I also appreciated this response to the priesthood ordinantion ages:

    The decision for such ordinations came from the presiding authorities of the Church, who, acting as the legal representatives of the Lord on earth, established this practice as a policy within the government of the Church, a thing they were fully entitled to do. The General Authorities establish many of the policies of the Church, but always in harmony with revelations of the Lord

    Reinforces that not every administrative decision is the result of direct revelation on that subject.

    Comment by Paul — October 22, 2010 @ 2:21 pm

  14. A man may be ordained in the Melchizedek Priesthood to the office of elder, seventy or high priest, bishop, apostle, or patriarch

    The office of Bishop is the highest office in the Aaronic Pristhood, but the Bishop is also ordained as a High Priest in the Melchizedek Priesthood, if he isn’t one already.

    Comment by Talon — October 22, 2010 @ 3:34 pm

  15. Also: “It doesn’t matter if you’re black of white [bread]”

    Comment by Tod Robbins — October 22, 2010 @ 5:18 pm

  16. I think all of this current year’s issues of ‘The Friend’ have the same paragraph included, beginning, “Jehovah is Heavenly Father’s oldest son. . .” and continuing to explain that Jehovah helped to create the world so that people could return to Heavenly Father, that he usually represents Heavenly Father. And then explaining that Heavenly Father is the father of our spirits who loves and watches over us and that we worship and pray to Him. No Biblical references are given but it is always on a page with an Old Testament story.

    Comment by Rachelle — October 22, 2010 @ 6:21 pm

  17. When I was checking current Friends to see whether they published fiction, I noticed several references to Jehovah. It took me by surprise in a kids’ magazine for some reason. I wonder why the emphasis on the name?

    Comment by Ardis E. Parshall — October 22, 2010 @ 6:46 pm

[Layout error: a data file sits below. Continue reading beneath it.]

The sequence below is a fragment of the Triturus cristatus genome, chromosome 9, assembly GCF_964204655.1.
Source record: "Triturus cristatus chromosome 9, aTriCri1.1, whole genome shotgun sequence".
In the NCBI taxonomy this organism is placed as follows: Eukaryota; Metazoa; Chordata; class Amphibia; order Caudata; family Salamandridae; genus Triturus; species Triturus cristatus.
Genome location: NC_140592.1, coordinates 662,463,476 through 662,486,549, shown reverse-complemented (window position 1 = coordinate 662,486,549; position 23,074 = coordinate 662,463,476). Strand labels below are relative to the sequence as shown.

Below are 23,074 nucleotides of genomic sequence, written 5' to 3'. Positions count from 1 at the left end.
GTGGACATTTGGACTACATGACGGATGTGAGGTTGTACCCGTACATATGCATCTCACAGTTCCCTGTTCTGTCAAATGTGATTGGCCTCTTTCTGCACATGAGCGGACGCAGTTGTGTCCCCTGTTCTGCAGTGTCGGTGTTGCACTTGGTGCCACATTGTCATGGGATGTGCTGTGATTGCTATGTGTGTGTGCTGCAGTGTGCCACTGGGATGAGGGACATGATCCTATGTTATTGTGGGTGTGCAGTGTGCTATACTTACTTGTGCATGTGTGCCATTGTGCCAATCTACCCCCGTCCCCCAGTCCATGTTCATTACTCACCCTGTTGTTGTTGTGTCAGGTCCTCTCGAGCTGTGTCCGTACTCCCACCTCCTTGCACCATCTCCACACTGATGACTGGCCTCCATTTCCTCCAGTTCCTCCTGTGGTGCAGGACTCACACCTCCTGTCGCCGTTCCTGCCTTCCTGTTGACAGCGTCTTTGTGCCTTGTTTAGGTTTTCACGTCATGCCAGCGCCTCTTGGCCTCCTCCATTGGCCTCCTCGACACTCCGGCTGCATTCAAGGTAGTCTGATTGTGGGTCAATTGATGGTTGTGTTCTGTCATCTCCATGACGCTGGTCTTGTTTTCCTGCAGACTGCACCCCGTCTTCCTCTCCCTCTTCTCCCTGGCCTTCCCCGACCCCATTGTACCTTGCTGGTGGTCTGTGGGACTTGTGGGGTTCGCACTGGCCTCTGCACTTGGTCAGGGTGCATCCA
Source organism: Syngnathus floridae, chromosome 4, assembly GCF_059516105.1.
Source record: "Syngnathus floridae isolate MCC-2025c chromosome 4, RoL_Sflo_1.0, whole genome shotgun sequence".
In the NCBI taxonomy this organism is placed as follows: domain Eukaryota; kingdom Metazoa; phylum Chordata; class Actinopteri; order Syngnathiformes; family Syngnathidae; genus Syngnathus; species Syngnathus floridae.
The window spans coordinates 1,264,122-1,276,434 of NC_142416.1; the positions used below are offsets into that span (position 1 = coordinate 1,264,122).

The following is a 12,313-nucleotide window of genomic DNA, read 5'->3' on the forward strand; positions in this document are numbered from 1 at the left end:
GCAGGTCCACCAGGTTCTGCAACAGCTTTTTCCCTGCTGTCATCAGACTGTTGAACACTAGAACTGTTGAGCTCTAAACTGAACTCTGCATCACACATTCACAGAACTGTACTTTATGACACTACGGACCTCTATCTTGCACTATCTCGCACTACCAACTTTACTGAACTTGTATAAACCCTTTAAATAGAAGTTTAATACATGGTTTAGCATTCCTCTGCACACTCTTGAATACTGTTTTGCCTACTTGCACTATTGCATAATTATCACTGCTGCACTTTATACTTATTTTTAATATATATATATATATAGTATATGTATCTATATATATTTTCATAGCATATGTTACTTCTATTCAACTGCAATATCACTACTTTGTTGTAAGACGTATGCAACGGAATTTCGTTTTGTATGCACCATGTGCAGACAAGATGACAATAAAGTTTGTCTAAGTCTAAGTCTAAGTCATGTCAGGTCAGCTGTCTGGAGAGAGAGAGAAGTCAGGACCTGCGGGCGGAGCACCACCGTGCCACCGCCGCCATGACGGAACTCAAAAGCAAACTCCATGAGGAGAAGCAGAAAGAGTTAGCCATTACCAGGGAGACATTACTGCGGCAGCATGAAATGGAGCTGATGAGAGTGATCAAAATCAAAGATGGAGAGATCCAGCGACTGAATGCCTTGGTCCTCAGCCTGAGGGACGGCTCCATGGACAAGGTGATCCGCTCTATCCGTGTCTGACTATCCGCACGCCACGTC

18. Ardis, my recollection is that is the name you’ll see especially used during “Old Testament” years, and also wherever the discussion treats pre-mortal life and the creation.

    And yes, the policy in the Friend has been no fiction for maybe a decade or so now… a few General Primary Presidents ago (it must have been about 1999-2003 b/c I was in the stake primary presidency then and was in SL for a pre-Conference open house and heard it) there was an emphasis on teaching children only true stories, and the editorial policy w/the Friend was changed to match.

    As an author of one of those “based on a true story” stories (one published, a second one bought but bumped for Pres. Faust’s obituary), I know that mine were based on real life adventures of my boys. The one that was published probably sounds idealized, but it is not really. People that know my family laughed when they read it because they recognized the characters right away, right down to the smart-mouthed kid. (Age 8 in the story, but missionary now.) I admit that the second (unpublished) one is a hair more idealized, but only because an event that did happen a little later was moved up into “the same day.”

    But Enough of the Derail. (Just feeding the fire for historians of 40 years hence, to know what was happening in the 1990s-2000s).

    Comment by Coffinberry — October 23, 2010 @ 8:58 am

  19. (Just feeding the fire for historians of 40 years hence, to know what was happening in the 1990s-2000s).

    Along those lines, an older woman sitting across the table from me the other day was flipping through old Children’s Friends and I asked what she was looking for. She was hunting a photograph of herself and several other kids, taken in, I think she said, Baltimore, when they posed as “crippled children” being treated at Primary Children’s Hospital. She showed it to me when she found it — there was absolutely nothing about the picture, or its caption or the surrounding context, that identified it as having been staged. So now I have to be suspicious of all those pictures I post here — which are real? which are only “based on a true image”? and are “based on a true story” tales more true than staged photographs?

    The fires burn!

    Comment by Ardis E. Parshall — October 23, 2010 @ 10:35 am

Leave a comment

RSS feed for comments on this post.
TrackBack URI